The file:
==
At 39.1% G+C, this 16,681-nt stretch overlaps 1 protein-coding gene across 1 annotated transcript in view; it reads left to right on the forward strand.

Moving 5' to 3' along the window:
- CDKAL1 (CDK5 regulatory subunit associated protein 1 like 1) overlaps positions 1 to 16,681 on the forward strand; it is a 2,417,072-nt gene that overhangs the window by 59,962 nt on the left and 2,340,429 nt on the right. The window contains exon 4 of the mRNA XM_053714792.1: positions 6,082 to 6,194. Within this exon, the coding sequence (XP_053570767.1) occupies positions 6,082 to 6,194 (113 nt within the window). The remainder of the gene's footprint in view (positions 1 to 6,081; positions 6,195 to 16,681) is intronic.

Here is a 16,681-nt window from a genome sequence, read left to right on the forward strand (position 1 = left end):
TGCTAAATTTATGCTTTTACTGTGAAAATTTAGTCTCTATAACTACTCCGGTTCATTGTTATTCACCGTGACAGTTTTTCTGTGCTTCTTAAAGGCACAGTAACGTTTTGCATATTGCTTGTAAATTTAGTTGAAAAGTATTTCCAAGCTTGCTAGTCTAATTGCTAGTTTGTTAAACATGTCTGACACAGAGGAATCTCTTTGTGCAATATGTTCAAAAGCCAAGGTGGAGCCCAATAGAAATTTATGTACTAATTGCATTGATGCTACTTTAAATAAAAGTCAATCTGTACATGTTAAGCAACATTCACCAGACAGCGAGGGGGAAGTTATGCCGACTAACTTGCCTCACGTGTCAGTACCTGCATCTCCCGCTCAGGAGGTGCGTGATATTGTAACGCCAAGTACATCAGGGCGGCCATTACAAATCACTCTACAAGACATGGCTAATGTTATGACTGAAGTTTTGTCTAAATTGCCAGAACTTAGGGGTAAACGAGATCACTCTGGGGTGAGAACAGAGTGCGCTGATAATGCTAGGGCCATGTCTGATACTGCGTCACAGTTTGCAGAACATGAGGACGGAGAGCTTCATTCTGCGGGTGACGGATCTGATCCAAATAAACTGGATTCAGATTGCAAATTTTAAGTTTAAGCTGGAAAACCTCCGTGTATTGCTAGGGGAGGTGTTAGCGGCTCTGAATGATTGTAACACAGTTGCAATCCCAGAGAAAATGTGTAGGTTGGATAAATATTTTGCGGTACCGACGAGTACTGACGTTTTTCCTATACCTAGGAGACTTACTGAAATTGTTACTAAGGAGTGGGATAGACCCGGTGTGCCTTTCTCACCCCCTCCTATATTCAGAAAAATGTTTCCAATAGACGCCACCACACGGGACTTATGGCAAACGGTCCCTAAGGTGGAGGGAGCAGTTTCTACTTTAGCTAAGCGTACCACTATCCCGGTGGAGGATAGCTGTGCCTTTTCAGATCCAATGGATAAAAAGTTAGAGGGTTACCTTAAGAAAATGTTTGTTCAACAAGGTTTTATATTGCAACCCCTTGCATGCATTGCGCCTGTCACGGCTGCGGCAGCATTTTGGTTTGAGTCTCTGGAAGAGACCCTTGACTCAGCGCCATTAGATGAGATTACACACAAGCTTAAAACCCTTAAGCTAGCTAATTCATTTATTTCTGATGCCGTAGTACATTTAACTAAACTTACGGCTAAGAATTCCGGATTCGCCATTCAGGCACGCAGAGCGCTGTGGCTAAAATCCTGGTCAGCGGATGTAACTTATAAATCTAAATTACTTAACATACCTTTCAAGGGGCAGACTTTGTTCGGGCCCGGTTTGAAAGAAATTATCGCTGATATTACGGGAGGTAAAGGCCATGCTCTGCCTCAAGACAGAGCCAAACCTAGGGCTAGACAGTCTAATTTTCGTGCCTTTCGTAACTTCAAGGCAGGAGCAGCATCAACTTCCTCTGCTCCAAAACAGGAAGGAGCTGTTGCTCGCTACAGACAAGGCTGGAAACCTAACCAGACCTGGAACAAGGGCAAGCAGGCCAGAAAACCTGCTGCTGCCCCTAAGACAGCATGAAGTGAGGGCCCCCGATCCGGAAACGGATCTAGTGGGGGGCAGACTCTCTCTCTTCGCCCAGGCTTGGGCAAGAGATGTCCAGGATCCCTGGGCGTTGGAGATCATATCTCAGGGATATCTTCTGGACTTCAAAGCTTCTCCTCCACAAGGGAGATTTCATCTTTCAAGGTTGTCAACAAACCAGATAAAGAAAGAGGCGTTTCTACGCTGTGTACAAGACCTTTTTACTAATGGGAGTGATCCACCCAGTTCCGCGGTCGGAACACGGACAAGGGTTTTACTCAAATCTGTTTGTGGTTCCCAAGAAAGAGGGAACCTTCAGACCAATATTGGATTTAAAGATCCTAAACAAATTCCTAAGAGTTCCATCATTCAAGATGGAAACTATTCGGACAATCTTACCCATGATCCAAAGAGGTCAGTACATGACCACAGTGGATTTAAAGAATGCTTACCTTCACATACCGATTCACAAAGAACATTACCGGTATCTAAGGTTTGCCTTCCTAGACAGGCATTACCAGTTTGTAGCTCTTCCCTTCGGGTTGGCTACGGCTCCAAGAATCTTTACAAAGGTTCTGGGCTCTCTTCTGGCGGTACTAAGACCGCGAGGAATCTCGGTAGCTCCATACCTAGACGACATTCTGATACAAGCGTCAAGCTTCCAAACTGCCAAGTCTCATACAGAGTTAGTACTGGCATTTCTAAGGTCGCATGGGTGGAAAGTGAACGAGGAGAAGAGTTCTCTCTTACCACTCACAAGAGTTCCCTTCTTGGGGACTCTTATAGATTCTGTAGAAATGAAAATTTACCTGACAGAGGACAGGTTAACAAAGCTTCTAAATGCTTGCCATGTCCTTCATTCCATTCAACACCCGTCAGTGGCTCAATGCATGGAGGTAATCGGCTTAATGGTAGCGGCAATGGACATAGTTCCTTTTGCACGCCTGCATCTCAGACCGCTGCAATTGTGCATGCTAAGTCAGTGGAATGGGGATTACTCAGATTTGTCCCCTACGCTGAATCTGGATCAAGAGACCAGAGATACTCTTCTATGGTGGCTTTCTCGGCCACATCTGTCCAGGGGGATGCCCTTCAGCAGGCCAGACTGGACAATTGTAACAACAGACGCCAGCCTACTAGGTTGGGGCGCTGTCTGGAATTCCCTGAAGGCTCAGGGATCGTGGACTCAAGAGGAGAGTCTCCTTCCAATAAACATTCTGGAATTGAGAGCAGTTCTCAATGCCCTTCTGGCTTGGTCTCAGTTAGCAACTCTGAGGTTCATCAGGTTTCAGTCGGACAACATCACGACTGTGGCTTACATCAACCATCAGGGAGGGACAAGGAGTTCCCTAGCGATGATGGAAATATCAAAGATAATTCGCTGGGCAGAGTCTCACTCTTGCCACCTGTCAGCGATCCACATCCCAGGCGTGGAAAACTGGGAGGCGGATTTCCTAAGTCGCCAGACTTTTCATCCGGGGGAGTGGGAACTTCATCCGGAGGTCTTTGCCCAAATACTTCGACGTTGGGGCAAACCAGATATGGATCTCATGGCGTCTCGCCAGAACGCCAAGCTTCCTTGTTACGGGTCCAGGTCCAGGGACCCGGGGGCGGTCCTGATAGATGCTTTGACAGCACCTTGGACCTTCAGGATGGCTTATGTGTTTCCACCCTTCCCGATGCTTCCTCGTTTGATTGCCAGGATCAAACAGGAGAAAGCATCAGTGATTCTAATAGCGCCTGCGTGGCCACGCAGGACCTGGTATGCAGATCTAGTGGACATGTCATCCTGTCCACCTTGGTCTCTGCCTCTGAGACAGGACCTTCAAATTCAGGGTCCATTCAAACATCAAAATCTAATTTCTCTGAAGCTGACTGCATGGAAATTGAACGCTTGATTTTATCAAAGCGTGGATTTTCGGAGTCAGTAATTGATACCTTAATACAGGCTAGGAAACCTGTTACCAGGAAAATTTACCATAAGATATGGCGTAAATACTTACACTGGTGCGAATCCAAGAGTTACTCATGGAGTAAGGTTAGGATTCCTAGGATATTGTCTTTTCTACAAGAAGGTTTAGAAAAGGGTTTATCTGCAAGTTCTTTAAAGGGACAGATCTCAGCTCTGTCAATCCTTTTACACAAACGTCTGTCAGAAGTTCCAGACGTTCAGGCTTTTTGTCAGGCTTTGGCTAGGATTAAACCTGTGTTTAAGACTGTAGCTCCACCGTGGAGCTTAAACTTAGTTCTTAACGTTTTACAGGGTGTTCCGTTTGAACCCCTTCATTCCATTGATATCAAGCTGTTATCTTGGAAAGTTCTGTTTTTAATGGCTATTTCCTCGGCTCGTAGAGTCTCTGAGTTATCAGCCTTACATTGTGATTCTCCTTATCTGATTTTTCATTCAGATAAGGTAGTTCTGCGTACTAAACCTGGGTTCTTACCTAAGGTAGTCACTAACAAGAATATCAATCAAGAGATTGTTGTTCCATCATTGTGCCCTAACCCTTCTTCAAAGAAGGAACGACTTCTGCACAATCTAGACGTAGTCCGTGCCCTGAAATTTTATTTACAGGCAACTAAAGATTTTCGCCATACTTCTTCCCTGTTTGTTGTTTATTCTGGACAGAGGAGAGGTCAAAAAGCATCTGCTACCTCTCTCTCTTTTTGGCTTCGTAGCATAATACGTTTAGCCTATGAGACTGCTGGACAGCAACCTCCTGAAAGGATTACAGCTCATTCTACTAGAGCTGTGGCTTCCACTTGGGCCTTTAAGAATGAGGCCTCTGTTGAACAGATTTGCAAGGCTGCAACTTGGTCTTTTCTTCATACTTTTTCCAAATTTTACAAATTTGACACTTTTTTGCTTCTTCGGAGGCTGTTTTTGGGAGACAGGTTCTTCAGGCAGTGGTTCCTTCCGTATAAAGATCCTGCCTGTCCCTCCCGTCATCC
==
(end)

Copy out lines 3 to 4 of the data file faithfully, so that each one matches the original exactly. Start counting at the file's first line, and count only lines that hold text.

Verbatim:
- CDKAL1 (CDK5 regulatory subunit associated protein 1 like 1) overlaps positions 1 to 16,681 on the forward strand; it is a 2,417,072-nt gene that overhangs the window by 59,962 nt on the left and 2,340,429 nt on the right. The window contains exon 4 of the mRNA XM_053714792.1: positions 6,082 to 6,194. Within this exon, the coding sequence (XP_053570767.1) occupies positions 6,082 to 6,194 (113 nt within the window). The remainder of the gene's footprint in view (positions 1 to 6,081; positions 6,195 to 16,681) is intronic.

Here is a 16,681-nt window from a genome sequence, read left to right on the forward strand (position 1 = left end):